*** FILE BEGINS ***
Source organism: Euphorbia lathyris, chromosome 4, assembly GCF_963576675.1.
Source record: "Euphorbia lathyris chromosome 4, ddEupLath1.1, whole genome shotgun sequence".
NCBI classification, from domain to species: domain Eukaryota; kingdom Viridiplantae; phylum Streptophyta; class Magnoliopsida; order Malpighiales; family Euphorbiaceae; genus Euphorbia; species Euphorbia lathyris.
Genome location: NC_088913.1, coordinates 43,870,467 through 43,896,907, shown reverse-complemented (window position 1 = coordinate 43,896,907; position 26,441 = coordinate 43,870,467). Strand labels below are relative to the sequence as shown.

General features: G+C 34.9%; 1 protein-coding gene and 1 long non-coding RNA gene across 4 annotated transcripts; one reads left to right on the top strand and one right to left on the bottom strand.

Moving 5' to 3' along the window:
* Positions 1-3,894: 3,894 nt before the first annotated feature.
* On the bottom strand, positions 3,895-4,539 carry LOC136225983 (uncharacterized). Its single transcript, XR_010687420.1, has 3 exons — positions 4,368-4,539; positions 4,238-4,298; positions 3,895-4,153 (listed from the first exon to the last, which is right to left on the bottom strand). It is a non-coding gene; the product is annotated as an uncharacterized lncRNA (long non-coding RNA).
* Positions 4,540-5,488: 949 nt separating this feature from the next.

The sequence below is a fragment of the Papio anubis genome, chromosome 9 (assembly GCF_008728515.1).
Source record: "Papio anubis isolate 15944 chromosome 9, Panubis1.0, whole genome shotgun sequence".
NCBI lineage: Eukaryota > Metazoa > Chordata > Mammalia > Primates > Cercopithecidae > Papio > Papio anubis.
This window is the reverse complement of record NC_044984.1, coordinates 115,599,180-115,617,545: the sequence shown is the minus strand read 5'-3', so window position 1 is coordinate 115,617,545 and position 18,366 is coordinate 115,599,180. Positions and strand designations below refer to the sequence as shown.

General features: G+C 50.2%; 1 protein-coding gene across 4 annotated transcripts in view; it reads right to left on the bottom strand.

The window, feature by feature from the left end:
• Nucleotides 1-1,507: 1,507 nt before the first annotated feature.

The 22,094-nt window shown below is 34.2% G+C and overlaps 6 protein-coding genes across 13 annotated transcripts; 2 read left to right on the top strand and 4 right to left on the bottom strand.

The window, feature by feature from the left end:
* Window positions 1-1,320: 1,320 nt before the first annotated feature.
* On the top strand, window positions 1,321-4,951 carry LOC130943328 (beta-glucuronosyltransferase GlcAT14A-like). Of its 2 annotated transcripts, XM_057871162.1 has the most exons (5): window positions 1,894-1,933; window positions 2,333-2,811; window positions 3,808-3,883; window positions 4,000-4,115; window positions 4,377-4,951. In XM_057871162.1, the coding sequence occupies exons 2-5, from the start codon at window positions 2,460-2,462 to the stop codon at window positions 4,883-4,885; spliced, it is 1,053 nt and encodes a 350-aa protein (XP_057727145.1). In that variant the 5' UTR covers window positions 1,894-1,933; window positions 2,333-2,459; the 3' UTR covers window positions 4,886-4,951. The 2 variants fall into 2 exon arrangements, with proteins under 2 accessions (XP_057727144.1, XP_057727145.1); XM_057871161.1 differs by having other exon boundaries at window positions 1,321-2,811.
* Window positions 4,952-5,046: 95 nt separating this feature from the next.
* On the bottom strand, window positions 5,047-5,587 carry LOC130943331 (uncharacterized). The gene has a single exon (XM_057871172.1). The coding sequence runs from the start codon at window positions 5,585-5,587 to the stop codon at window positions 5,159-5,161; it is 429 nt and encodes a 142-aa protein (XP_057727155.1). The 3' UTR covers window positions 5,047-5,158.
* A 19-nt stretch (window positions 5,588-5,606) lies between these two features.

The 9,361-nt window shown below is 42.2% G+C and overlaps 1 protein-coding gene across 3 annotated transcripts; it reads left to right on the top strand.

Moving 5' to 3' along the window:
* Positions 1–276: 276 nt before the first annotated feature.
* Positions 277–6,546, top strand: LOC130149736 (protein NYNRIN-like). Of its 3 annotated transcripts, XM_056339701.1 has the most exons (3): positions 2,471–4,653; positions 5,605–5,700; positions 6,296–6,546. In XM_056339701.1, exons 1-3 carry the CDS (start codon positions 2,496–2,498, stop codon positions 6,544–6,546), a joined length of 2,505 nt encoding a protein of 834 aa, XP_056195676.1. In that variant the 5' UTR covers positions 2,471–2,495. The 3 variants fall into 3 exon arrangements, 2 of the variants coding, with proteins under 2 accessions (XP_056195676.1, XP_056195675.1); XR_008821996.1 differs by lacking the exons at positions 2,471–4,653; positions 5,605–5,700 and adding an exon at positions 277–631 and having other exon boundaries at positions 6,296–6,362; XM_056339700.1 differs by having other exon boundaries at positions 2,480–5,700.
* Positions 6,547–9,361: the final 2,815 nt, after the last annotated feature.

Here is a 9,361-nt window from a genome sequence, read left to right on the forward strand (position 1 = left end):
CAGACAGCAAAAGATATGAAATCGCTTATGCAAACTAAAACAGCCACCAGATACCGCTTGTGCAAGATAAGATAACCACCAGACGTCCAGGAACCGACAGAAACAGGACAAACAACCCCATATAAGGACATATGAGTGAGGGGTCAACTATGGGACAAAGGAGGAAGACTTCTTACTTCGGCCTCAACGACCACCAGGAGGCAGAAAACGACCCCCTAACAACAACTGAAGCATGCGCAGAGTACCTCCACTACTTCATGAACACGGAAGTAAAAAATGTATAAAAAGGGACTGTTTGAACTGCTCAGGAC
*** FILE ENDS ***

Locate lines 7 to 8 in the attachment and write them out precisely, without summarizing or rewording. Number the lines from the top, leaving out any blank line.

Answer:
* Positions 1-3,894: 3,894 nt before the first annotated feature.
* On the bottom strand, positions 3,895-4,539 carry LOC136225983 (uncharacterized). Its single transcript, XR_010687420.1, has 3 exons — positions 4,368-4,539; positions 4,238-4,298; positions 3,895-4,153 (listed from the first exon to the last, which is right to left on the bottom strand). It is a non-coding gene; the product is annotated as an uncharacterized lncRNA (long non-coding RNA).